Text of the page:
What I do want is for ye Millennials to register to vote now if you haven’t and to show up on election dayWhat stereotype will win out in November?  That you care about people or that you won’t follow through and show up?  If you turn out, I promise each and every one of you the recognition that you so need…errr deserve. How about one of these?:

.  images    Sorry, no trophies. They’re expensive.

Bucket Listing


This past week I was able to attend the Waste Management Phoenix Open in Scottsdale, Arizona.  It was a pretty surreal experience and got me thinking about what other experiences would be on my bucket list.  When I think of bucket list items, I usually think of sports and entertainment. I have been lucky enough to visit some cool, bucket list-worthy items during my time on earth.  Take for instance, The U.S. Open, The Masters, a Duke-UNC game, attend a game in Notre Dame Stadium, a game at Hinkle Fieldhouse, an NBA Finals game, etc. So I wanted to do a quick blog to see if I could identify what is left on that list.  Here goes..

  • PGA Championship (2017 at Quail Hollow)
  • An Open Championship (2018 at Carnoustie)
  • Attend a game at Memorial Stadium at Clemson
  • See an Army-Navy game
  • The Kentucky Derby
  • Anything at Madison Square Garden
  • A concert at Red Rocks
  • Attend a Rose Bowl
  • Visit the Baseball Hall of Fame in Cooperstown, NY
  • See a game at Fenway Park (tix purchased for July, 2016)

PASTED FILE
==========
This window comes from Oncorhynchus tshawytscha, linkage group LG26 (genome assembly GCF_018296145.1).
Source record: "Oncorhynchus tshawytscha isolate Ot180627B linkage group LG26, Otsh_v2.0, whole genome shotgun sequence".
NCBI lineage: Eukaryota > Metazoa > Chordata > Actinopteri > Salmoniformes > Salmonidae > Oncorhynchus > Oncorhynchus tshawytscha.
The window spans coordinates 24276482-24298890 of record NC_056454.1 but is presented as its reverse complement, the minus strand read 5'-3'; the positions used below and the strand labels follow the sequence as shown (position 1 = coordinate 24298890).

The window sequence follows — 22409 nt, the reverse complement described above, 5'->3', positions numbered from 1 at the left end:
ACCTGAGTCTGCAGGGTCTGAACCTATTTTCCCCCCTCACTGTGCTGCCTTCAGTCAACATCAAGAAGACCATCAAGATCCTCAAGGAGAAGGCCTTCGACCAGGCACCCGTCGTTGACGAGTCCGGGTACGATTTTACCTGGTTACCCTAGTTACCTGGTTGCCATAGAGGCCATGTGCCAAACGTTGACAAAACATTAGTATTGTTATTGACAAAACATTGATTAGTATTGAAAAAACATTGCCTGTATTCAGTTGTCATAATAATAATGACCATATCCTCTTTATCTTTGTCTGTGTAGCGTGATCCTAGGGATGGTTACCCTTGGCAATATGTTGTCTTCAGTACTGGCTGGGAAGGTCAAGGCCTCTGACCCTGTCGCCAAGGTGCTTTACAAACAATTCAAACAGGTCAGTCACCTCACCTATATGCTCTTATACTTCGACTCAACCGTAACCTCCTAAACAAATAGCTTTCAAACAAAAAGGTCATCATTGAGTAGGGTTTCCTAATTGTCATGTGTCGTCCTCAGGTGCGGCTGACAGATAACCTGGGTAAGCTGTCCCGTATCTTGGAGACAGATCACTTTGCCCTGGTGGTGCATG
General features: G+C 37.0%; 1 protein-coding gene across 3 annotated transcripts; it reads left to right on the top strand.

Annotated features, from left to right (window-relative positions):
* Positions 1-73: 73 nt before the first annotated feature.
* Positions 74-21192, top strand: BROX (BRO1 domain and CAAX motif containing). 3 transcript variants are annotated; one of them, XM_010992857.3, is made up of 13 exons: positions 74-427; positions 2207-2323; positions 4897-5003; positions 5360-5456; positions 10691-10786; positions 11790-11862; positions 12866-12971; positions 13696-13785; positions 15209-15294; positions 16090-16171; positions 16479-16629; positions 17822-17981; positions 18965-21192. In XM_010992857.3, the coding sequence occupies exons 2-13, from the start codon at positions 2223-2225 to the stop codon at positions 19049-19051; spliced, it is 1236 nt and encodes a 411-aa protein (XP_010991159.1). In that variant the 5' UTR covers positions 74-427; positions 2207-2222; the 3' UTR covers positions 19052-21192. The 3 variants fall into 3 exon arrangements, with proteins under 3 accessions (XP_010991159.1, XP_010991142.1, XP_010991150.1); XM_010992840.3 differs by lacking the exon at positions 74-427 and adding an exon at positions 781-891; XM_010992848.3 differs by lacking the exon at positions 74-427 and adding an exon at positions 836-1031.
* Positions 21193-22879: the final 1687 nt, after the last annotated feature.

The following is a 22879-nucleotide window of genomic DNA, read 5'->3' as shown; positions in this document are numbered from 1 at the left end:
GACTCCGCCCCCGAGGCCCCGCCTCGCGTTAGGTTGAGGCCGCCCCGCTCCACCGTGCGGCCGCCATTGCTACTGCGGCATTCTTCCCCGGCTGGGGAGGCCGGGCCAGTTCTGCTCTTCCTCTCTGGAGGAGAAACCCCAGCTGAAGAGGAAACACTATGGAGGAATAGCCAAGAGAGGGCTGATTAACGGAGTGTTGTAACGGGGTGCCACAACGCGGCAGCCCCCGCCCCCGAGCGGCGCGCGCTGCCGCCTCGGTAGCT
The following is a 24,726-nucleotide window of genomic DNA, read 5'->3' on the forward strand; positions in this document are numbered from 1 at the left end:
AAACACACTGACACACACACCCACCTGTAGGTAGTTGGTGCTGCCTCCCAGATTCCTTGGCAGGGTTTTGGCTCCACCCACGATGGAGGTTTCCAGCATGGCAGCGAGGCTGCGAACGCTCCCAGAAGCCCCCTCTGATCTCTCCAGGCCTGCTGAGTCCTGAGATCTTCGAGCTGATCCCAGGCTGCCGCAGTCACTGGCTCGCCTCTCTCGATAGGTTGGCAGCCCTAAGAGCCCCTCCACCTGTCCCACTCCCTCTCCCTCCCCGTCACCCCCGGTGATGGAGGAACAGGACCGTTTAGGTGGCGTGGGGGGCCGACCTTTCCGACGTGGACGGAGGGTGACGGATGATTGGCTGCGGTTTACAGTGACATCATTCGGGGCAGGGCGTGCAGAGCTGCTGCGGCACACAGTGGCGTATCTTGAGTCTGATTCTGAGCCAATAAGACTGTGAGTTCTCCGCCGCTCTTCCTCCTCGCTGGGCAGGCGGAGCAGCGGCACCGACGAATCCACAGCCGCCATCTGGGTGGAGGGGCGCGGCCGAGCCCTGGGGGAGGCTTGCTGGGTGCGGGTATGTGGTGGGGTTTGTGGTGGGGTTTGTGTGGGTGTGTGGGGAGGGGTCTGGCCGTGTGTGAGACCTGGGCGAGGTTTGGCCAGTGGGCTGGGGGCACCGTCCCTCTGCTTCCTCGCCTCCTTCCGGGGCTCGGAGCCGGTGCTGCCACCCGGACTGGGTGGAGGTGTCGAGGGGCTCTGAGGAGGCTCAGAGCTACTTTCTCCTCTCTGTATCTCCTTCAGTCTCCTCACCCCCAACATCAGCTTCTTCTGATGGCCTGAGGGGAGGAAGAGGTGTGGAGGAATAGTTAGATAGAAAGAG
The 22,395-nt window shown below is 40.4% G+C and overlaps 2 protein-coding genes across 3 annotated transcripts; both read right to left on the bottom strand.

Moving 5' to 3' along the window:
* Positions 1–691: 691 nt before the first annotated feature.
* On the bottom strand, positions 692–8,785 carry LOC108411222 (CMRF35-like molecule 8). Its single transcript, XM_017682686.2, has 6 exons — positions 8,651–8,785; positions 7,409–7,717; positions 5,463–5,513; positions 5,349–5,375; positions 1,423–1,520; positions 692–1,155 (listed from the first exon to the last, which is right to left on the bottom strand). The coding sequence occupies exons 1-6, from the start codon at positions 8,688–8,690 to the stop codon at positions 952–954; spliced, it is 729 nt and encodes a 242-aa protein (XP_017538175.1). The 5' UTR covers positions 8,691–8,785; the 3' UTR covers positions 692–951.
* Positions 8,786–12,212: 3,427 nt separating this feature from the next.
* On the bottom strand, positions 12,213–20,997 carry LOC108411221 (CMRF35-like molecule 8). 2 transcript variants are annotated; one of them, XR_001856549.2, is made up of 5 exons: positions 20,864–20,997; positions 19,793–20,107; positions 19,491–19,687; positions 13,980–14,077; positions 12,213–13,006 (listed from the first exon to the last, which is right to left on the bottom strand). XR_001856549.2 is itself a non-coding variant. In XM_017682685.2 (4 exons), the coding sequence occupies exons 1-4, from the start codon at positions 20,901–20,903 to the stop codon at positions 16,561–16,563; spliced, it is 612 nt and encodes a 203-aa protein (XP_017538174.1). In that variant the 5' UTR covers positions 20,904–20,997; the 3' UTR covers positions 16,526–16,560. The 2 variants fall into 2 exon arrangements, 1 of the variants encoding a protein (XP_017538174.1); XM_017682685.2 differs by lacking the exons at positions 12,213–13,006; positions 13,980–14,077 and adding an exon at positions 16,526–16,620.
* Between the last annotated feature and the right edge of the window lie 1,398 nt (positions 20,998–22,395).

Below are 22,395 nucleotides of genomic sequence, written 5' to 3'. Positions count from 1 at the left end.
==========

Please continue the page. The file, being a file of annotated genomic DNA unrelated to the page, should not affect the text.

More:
• Visit/Play St. Andrews
  • See an Auburn-Alabama Iron Bowl (either stadium)
  • Albuquerque balloon festival
  • Camp under the Northern Lights

What’s on your bucket list?


Music (1974-Present)

Katie and I have been talking a lot about music in recent days.  The conversation was born out of a question posed over an empanada at Calavera Empanada and Tequila Bar, “What are your favorite songs that have been released since you have been born?”  Tough question, right?  (For the record this conversation was not tequila-induced). I even stumped our server with the question while she refilled my water and she “had to think about it.”  (We’re still waiting, Tierra).

I suppose before I rip off a listicle, I should define what creates a favorite  song for me.  This is my criteria:

  • The song survives the test of time (sorry, pop superstars).
  • The song may move me to goosebumps no matter how many times it’s heard.
  • There is meaning in the lyrics whether on the surface or metaphorically.
  • I saw the song played live and I had an “Oh!  I get it now!” moment.
  • Music is art and I just like the darn song.

I started with a goal of whittling the list down to 10, but let’s be real.  That is not going to happen.  I will even list some honorable mentions, including some local favorites.

I was born in 1974 and the number 1 song on the date of my birth (June 23) was Sundown by Gordon Lightfoot.  Having just dabbled in his music, I am confident I would have been a concert-attending fan if born earlier in the 2oth Century.